Kabir Singh (2019) Poster
Directed by Sandeep Reddy Vanga, Kabir Singh follows the story of a young surgeon psychologically going off the rails into a self-abusive destructive lifestyle filled with drugs and meaningless sex after his college girlfriend gets married to someone else.

Let me get the few positives out of the way. Shahid Kapoor does everything he can with the script he was handed. There are a couple of scenes where his performance does seem gimmicky. But that’s more because of the awful writing which I’ll get into later. Shahid Kapoor is undoubtedly the saving grace of the film and probably the only reason why you shouldn’t stop watching it midway. I also think Kabir Singh (2019) is a well-produced and a well-shot film for the most part. The camera work is satisfying and was almost always well framed with the nature of the scene. With that out of the way, let’s discuss the core of the movie.

This movie is very distant from reality and even further away from what our society should aspire to be. This movie has no understanding of who women are and is an utter embarrassment at portraying them. The entire first half made me cringe my face away from the screen probably every 10 minutes. Kiara Advani’s Preeti Sikka has no personality or motivations whatsoever. She barely has any lines until they become a serious couple, giving their entire relationship no foundation. She almost submits to Kabir Singh’s advances without having any say at all. There is nothing in their relationship to be invested in unless you just enjoy seeing two pretty faces together on screen.

Kabir Singh feels like someone with a Bi-Polar disorder and who would probably be in desperate need of psychiatric help in the real world. Not someone who should treat others medically. The entire narrative and every character apart from him exist just to tolerate and humor his obnoxious tantrums. As a side note, his violence also never really feels threatening. In a scene where he repeatedly punches a pinned down man, the camera conveniently pans slightly above the would-be points of contact. For such a violent character, the movie never actually shows him landing a clean punch. This is repeated once again later. The action choreography and makeup work for his violent nature just never feel visceral. This seems pointless considering the movie is certified ‘A’ for its drug use, sex, and language.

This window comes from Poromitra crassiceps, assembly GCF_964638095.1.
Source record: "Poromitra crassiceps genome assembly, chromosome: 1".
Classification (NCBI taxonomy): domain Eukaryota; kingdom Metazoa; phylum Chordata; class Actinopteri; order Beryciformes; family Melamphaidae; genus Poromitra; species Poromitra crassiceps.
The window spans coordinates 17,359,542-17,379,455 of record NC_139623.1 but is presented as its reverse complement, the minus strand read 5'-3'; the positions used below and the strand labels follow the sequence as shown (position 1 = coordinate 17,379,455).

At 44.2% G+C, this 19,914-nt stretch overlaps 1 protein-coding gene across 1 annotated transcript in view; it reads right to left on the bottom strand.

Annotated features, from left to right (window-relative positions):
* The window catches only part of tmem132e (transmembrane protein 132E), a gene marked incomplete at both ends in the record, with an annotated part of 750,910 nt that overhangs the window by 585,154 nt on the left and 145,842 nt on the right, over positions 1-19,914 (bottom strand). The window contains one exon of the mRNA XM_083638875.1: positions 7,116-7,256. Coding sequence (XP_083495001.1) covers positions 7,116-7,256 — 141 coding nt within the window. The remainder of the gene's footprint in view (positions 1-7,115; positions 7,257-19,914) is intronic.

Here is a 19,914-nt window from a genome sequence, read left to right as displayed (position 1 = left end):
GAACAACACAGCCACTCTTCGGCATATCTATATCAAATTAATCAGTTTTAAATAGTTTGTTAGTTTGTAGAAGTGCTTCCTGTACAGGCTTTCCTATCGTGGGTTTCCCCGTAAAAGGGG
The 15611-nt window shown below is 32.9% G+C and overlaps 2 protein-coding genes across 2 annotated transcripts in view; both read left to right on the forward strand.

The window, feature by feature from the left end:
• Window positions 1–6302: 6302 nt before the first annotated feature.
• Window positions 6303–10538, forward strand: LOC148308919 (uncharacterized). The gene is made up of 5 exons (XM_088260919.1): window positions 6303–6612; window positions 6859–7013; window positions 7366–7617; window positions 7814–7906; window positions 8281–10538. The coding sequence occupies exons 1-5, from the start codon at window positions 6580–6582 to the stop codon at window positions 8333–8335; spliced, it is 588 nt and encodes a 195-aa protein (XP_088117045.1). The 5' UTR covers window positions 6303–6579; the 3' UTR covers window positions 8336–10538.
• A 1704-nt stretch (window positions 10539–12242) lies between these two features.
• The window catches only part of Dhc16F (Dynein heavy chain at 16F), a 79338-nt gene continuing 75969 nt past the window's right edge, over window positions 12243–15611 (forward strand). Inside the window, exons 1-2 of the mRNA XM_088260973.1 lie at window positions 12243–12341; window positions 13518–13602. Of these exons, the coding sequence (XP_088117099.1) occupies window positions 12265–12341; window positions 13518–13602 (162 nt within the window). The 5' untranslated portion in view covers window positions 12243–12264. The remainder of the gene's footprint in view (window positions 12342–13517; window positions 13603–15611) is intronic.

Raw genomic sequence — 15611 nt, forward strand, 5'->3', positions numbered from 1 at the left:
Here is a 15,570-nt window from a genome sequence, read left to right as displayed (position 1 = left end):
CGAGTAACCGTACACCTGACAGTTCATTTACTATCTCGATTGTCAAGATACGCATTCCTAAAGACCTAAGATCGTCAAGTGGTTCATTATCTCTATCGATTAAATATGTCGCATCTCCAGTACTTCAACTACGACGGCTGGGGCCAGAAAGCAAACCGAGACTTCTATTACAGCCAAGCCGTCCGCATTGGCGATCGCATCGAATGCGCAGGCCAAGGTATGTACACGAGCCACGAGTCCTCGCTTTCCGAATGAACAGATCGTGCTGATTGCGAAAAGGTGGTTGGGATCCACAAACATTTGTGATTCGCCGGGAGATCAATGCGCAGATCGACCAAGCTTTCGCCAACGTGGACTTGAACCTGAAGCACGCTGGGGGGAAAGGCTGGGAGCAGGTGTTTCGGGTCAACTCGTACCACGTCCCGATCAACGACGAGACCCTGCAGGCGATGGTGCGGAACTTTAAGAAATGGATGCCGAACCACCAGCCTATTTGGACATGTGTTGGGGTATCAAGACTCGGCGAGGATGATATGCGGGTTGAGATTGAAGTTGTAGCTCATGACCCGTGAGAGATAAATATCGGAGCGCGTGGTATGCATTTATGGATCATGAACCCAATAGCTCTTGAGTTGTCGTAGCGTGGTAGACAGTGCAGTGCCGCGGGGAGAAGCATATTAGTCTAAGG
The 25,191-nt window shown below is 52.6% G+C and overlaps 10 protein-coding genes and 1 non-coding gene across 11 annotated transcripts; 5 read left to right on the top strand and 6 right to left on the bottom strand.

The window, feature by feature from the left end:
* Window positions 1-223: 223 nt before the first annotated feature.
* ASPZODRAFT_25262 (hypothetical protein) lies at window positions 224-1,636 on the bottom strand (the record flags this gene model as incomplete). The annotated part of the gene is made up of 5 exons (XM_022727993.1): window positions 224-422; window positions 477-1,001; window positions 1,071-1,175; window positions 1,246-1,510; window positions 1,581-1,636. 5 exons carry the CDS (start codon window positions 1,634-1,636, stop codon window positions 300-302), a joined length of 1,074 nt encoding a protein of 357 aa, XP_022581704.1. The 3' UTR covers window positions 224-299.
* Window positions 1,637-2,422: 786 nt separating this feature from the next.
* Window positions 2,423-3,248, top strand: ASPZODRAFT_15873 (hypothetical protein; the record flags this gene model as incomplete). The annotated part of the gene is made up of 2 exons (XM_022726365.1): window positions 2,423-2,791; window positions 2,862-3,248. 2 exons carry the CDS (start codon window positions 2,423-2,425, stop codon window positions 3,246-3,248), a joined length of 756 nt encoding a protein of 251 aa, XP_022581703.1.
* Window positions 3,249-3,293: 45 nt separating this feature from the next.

But my biggest disappointment with the movie comes in the last half hour. After the interval, the plot genuinely had me hooked. Self-abusive toxic behavior and mental illness is something we should all be discussing more. Kabir Singh is more than his inability to deal with a breakup and he shows glimmers of hope as an excellent surgeon. He seems passionate about his career and takes responsibility for his actions when he screws up as a professional. I respected that and genuinely got excited when he started to rebuild his life after he hit rock bottom. But the story decides to throw all that character progression away with its immature ending.

The almost 180-minute journey of the movie is built on a massive plot convenience, wasting not just the audience’s time but Kabir Singh’s as well. This movie is full of such frustrating plot conveniences that just exist to create drama and want to glorify his behavior. The ending almost justifies his ways of life without any actual consequence being felt. This will undoubtedly leave young audiences (especially men) with the wrong message. This movie could maybe work as a cautionary tale for what not to do and be. But it is never portrayed in that sense, making his actions almost seem heroic. Movies like Kabir Singh can potentially hinder society from evolving and can certainly hinder Bollywood from evolving.

Kabir Singh (2019) glorifies self-abusive toxic male behavior along with its disgraceful portrayal of women and horribly wrong ideologies on romantic relationships. Shahid Kapoor’s satisfactory performance desperately tries to save this frustrating combination of dumb plot conveniences and an immature conclusion.

Score: 1.5/5

Watch the director talk about Kabir Singh with Film Companion, here.